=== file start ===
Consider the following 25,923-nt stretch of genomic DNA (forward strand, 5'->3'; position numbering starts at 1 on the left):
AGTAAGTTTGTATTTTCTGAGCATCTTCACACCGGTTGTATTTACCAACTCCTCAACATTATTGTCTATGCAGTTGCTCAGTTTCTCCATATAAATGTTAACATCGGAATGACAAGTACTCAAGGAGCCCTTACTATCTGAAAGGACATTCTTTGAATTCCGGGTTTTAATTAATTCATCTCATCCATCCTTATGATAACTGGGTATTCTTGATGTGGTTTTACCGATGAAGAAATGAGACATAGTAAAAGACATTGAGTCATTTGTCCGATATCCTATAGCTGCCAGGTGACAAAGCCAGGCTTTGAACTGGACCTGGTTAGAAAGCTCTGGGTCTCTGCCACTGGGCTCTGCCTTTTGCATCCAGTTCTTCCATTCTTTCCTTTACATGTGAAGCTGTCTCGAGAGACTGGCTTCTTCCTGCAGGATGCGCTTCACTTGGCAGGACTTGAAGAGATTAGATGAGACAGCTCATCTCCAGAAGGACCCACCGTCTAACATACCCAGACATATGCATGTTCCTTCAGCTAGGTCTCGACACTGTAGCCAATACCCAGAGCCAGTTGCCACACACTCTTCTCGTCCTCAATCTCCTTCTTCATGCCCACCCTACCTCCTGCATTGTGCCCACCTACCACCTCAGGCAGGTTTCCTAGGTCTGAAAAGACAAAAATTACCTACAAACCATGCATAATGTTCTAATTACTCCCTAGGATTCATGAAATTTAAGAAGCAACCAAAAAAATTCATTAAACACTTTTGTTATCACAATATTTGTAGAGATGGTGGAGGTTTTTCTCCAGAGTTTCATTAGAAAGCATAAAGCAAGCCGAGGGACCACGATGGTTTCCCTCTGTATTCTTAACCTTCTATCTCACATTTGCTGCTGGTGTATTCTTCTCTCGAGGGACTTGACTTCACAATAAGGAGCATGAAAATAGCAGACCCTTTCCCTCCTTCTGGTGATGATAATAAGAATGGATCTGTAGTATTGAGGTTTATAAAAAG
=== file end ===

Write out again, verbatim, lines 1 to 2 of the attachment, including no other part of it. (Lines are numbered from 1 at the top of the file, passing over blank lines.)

Consider the following 25,923-nt stretch of genomic DNA (forward strand, 5'->3'; position numbering starts at 1 on the left):
AGTAAGTTTGTATTTTCTGAGCATCTTCACACCGGTTGTATTTACCAACTCCTCAACATTATTGTCTATGCAGTTGCTCAGTTTCTCCATATAAATGTTAACATCGGAATGACAAGTACTCAAGGAGCCCTTACTATCTGAAAGGACATTCTTTGAATTCCGGGTTTTAATTAATTCATCTCATCCATCCTTATGATAACTGGGTATTCTTGATGTGGTTTTACCGATGAAGAAATGAGACATAGTAAAAGACATTGAGTCATTTGTCCGATATCCTATAGCTGCCAGGTGACAAAGCCAGGCTTTGAACTGGACCTGGTTAGAAAGCTCTGGGTCTCTGCCACTGGGCTCTGCCTTTTGCATCCAGTTCTTCCATTCTTTCCTTTACATGTGAAGCTGTCTCGAGAGACTGGCTTCTTCCTGCAGGATGCGCTTCACTTGGCAGGACTTGAAGAGATTAGATGAGACAGCTCATCTCCAGAAGGACCCACCGTCTAACATACCCAGACATATGCATGTTCCTTCAGCTAGGTCTCGACACTGTAGCCAATACCCAGAGCCAGTTGCCACACACTCTTCTCGTCCTCAATCTCCTTCTTCATGCCCACCCTACCTCCTGCATTGTGCCCACCTACCACCTCAGGCAGGTTTCCTAGGTCTGAAAAGACAAAAATTACCTACAAACCATGCATAATGTTCTAATTACTCCCTAGGATTCATGAAATTTAAGAAGCAACCAAAAAAATTCATTAAACACTTTTGTTATCACAATATTTGTAGAGATGGTGGAGGTTTTTCTCCAGAGTTTCATTAGAAAGCATAAAGCAAGCCGAGGGACCACGATGGTTTCCCTCTGTATTCTTAACCTTCTATCTCACATTTGCTGCTGGTGTATTCTTCTCTCGAGGGACTTGACTTCACAATAAGGAGCATGAAAATAGCAGACCCTTTCCCTCCTTCTGGTGATGATAATAAGAATGGATCTGTAGTATTGAGGTTTATAAAAAG